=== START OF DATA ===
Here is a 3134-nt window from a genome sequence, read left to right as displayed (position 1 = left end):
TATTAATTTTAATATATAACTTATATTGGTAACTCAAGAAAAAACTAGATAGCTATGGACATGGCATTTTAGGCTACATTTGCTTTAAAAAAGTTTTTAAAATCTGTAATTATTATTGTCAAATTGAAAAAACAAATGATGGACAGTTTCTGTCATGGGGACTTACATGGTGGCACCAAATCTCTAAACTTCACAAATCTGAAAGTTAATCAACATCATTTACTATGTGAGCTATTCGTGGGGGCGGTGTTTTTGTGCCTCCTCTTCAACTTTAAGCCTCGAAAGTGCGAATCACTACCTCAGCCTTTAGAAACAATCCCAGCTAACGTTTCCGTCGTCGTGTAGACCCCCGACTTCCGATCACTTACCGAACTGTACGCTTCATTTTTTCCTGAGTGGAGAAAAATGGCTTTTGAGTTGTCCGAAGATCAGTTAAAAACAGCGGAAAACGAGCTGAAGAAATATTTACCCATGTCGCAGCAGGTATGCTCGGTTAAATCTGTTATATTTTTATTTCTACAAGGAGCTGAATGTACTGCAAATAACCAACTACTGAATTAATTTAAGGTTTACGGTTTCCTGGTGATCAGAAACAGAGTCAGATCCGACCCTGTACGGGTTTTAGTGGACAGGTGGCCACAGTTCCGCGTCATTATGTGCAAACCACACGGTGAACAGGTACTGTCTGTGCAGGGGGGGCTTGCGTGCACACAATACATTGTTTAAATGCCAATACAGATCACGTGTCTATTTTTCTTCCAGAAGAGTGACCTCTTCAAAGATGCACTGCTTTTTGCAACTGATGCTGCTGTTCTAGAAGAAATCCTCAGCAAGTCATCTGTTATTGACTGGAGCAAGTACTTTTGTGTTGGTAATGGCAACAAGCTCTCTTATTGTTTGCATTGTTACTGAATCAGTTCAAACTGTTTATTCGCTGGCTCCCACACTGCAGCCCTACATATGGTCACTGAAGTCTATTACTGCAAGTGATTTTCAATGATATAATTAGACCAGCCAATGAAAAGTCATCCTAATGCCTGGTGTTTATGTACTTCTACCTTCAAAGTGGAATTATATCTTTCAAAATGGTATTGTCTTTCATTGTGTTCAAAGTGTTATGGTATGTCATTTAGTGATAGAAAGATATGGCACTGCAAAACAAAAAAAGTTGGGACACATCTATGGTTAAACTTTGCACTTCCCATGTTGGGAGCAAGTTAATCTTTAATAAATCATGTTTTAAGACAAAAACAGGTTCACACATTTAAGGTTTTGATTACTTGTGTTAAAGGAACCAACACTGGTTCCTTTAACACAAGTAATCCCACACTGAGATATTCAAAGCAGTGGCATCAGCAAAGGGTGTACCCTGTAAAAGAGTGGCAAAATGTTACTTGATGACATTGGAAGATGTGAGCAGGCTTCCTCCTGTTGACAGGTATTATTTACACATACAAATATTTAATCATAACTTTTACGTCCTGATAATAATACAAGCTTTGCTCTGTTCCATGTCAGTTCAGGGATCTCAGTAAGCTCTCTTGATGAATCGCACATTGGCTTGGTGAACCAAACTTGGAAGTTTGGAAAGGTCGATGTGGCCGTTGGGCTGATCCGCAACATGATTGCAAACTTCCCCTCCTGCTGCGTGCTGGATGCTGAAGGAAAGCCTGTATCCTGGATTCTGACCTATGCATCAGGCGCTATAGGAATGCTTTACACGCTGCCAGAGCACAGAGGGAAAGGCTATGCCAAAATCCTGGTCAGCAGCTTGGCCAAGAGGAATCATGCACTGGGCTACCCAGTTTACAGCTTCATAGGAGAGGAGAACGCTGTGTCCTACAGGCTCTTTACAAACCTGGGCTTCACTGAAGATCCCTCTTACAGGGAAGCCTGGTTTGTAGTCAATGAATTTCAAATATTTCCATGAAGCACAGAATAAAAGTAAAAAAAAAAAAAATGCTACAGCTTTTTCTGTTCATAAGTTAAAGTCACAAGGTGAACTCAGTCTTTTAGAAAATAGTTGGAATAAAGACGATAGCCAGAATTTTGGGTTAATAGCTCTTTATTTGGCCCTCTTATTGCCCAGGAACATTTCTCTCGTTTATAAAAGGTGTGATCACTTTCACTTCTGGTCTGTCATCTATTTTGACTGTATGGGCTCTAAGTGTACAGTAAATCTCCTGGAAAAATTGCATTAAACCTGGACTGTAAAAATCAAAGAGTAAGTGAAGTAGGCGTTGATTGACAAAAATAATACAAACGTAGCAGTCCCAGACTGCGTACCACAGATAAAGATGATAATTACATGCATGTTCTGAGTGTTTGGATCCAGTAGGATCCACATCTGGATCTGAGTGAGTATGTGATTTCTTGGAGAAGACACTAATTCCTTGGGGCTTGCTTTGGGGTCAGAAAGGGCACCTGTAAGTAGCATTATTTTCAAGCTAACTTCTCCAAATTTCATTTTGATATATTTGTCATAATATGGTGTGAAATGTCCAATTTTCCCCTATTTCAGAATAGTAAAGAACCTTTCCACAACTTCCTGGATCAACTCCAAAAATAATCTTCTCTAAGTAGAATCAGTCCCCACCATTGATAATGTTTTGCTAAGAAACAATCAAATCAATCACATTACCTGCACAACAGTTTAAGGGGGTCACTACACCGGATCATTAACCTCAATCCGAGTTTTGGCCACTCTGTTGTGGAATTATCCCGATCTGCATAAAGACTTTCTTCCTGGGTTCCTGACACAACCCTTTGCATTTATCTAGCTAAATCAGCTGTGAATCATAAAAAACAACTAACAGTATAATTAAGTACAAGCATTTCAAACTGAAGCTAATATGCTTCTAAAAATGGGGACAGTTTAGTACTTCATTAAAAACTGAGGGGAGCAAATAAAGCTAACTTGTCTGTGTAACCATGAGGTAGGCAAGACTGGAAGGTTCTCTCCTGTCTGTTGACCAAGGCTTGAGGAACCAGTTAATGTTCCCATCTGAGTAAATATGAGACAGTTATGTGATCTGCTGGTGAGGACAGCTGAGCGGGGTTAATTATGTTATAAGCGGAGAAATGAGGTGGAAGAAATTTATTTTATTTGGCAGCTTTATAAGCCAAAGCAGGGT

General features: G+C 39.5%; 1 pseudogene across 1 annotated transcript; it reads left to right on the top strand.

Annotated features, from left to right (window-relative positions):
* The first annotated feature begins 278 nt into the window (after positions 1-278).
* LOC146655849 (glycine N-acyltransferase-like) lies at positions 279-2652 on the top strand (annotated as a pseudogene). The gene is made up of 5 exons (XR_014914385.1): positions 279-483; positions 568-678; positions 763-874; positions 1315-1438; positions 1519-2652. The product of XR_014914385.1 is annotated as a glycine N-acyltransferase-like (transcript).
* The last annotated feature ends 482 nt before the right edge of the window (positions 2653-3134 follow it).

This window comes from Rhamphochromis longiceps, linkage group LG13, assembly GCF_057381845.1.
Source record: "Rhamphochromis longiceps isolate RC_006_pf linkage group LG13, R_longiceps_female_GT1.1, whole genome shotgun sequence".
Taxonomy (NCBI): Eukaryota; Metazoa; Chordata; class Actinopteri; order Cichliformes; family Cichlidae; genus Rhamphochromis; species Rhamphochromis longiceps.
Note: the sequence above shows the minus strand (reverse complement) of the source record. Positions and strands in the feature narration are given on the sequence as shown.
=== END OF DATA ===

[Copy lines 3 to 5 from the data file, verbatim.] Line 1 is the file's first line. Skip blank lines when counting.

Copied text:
General features: G+C 39.5%; 1 pseudogene across 1 annotated transcript; it reads left to right on the top strand.

Annotated features, from left to right (window-relative positions):
* The first annotated feature begins 278 nt into the window (after positions 1-278).